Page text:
Lexus Simmons loves her mother but is not able to see her much. At age 17, Simmons is the youngest of 10 half-, step- and full siblings and has largely been raised by her father.
Without a mother figure in her life, the North Central High School senior didn’t learn how to do “girly things” – as she described them – and sometimes was made fun of in school. But with the help of some important mentors along the way, she broke out and found a way to achieve. She considers academics her major achievement.
Even though she has faced homelessness and times when the family didn’t have enough food, she will be graduating with a 4.0 GPA and has earned a scholarship to Eastern Washington University, where she plans to study social work.
“All the social workers in my life have helped me, and I want to do the same,” she said.
She remembers two mentors especially – Emily Grant, a Whitworth University student with Mentoring Children of Promise, who helped her get clothes, took her out for meals, helped with writing essays and figuring out applications for schools.
“She was way past a mother figure and has always been there for me,” Simmons said.
The other mentor was Julie Pearson, through NC’s College Success Foundation, who not only helped her prepare for college but helped boost her self-esteem.
“For example, I was having trouble with my hair, and she can totally do hair and helped me with my corn rows,” she said.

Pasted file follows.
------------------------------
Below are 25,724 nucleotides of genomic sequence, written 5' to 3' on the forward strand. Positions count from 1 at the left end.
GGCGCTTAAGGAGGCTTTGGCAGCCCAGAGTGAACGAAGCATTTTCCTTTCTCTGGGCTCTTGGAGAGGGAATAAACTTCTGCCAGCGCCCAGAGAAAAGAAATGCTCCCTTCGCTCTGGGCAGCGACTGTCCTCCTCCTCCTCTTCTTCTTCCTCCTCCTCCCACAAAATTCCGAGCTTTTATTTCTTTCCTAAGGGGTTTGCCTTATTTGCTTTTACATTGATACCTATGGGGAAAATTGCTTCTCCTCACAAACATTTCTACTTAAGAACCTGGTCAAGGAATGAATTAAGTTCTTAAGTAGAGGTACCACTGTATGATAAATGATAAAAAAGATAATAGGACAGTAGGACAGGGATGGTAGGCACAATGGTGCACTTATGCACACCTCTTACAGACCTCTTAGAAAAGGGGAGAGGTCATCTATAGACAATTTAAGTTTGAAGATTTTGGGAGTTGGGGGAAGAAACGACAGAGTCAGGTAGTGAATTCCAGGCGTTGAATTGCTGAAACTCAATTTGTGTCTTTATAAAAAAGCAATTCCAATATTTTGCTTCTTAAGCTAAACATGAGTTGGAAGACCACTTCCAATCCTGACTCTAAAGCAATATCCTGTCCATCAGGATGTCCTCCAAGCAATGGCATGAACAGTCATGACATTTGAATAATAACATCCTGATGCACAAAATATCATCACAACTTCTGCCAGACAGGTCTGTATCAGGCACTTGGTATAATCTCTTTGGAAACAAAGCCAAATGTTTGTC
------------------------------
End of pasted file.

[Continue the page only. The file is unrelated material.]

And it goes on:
When she was first entering NC, her father had lost his job and because of his age and medical issues was not able to find work. They were evicted from their home, but one of Simmons’ older sisters took them in. They are all living on Supplemental Security Income.
At NC, Simmons is drill team captain and wants to keep dance part of her life. When the team’s coach left the team at the beginning of the school year, Simmons sent an email to a local TV station to see if they could help find a new one for them. A story was aired and a coach was found, a woman already working at NC.
Other than that, Simmons said, it’s all about her studies. “I’m good at math, and I guess I’m kind of boring.”
She says she knows too well what it’s like to ask for food, to ask for clothing, to ask for a place to live.
“I love my family, but I see all that they struggle with, and I hope to have less stress and more stability. This is motivating for me.”
Lyndsey Sabo, school counselor at NC, added: “Lexus is the definition of resilience. When bad things happen, she comes back stronger and redefines her focus. It has been exciting for all of us to walk through this journey with her and we are so encouraged by the goodness in her.”
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